Thursday, July 9, 2009

An Unexpected Hero

Continuing the theme of “great discoveries while researching…”

One of my enduring memories of college is sitting in a big lounge chair in a t-shirt and cut-offs, reading Walt Whitman’s poetry instead of doing my homework.

Unlike some other poets who seemed to live in a rarified world instead of the real world, Walt was right there in the thick of things: milling around with the other passengers on the ferry boat and tramping down the road in his great big boots.

There was something so elemental and relatable in his imagery and language; I could feel the person behind the poem.

It’s not surprising, then, when I began to write picture book biographies years later, that I would return to Walt Whitman as a long lost friend. But while I’d read and loved his poetry, I’d never actually read much about his life. I came to the research for Walt Whitman: Words for America expecting to write a book about a rambling man, hungry for new experiences, living his life with vigor and making myriad friends along the way.

I did not expect to discover that he was also a true hero.

For several years during the American Civil War, Walt tirelessly volunteered in the Civil War hospitals of Washington D.C. He was not trained as a medical professional, and yet his sheer presence brought comfort and cheer to thousands of wounded soldiers.

Walt kept notebooks filled with reminders of “little gifts” he could bring to ease the soldiers’ long days:

David S. Giles—Company F 28th New Jersey Volunteers—wants an apple
Janus Mafield—7th Virginia Volunteers—2 oranges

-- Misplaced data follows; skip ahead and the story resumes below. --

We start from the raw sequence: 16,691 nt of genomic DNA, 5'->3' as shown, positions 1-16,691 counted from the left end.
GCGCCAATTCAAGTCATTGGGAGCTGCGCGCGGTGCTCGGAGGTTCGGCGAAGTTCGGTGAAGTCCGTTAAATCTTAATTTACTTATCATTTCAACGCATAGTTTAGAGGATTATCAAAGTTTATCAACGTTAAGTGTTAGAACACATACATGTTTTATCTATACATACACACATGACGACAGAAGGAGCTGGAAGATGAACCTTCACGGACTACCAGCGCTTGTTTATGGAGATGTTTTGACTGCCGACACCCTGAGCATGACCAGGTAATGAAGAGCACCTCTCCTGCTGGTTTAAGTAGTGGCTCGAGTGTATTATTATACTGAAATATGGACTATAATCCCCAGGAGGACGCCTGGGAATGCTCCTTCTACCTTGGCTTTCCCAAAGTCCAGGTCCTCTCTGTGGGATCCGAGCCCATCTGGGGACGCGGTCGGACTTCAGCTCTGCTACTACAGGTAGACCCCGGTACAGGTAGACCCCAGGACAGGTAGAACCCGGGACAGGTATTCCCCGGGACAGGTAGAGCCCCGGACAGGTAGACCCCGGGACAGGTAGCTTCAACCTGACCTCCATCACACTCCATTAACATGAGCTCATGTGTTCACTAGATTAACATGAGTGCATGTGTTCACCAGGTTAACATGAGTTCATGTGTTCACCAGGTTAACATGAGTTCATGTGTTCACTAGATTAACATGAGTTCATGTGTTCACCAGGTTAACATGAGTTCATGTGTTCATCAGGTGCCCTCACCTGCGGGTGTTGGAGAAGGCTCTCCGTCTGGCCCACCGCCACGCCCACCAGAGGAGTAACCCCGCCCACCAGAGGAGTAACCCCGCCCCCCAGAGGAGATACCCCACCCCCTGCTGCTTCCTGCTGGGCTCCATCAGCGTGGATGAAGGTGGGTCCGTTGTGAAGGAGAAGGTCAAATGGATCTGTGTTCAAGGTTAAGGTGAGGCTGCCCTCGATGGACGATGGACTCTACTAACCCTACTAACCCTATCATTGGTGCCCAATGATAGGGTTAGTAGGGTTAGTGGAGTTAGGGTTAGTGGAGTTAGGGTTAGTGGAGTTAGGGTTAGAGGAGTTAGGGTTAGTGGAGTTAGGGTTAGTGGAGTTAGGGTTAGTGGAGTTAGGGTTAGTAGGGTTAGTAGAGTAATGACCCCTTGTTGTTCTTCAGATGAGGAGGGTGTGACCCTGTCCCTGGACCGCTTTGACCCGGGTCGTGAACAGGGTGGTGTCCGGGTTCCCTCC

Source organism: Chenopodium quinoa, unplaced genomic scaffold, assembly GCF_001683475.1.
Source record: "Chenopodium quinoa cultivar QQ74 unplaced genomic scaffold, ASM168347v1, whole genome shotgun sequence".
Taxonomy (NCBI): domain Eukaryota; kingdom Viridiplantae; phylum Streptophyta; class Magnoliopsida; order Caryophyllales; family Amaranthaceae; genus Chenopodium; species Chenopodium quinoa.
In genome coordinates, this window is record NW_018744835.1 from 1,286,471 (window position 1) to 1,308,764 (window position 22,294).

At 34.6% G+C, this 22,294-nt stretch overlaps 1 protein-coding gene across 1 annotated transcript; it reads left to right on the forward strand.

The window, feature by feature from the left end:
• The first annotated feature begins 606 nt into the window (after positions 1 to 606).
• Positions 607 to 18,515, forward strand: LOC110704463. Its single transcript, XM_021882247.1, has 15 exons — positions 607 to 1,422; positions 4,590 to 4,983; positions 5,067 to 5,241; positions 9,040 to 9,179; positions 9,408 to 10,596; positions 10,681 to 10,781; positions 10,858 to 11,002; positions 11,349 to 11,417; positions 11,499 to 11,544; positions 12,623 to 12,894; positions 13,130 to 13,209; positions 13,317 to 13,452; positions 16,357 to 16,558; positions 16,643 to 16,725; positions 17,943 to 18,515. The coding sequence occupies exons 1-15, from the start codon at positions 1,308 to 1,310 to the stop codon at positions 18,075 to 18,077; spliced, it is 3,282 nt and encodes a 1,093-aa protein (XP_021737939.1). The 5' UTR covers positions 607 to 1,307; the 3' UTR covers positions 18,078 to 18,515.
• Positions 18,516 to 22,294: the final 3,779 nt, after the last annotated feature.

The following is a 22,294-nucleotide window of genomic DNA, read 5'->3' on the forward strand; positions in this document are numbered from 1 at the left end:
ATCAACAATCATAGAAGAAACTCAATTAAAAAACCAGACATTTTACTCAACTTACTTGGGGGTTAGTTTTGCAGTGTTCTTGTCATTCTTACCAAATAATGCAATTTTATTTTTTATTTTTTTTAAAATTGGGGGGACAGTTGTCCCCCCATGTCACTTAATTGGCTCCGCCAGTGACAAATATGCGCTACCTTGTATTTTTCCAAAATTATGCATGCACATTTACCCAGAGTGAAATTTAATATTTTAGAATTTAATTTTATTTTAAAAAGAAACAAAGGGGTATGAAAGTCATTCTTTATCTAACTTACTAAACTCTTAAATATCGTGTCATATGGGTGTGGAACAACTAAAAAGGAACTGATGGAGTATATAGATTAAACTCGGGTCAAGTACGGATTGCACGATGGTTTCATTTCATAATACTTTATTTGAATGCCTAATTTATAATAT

Henry D. Boardman—Company B 27th Connecticut Volunteers—wants a rice pudding, not very sweet

He read to soldiers. He wrote letters home for them. Sometimes he simply sat quietly with a dying soldier so he would not have to die alone.

Walt called this experience “the greatest privilege and satisfaction” of his life, and yet the effort took at permanent toll on his health—by war’s end, he was exhausted and never regained the health and vigor he had enjoyed before the war.

A picture book biographer, constrained by the physical limitations of the genre (these books are short!), looks for a theme to carry the book, a simple concept to give focus and clarity to a complex life. Walt’s wartime experience—displaying his generosity of spirit, his care for others, and his love of country—did just that.


Vicki Cobb said...

Great post, Barb. You have articulated the BIG IDEA that distinguishes creative nonfiction from text books: "a theme to carry the book, a simple concept to give focus and clarity." In order to understand facts, kids need a conceptual framework,on which to hang information. In fiction, this is provided by character and plots.
In nonfiction, the central theme and idea only comes after an author's thorough immersion in all the unconnected stuff you have to learn before your brain processes it and gives you the insight to understand where you're going. Once you get the big idea you can give the material narrative thrust, make trivialities delightful and enriching, and provide a true context for learning.

Deborah Heiligman said...

Vicki said just what I wanted to say in praise of your post. I'll just add: brava. This post is a must-read for anyone who is thinking about writing narrative non-fiction. Also a great teaching moment. Thanks, Barb.

Karen Romano Young said...

I loved this post, Barb. Finding someone's journal -- with his private notes that show his unseen kindness: priceless.

Charlotte said...

I liked Walt tons before, but now even more so. I will look for this one!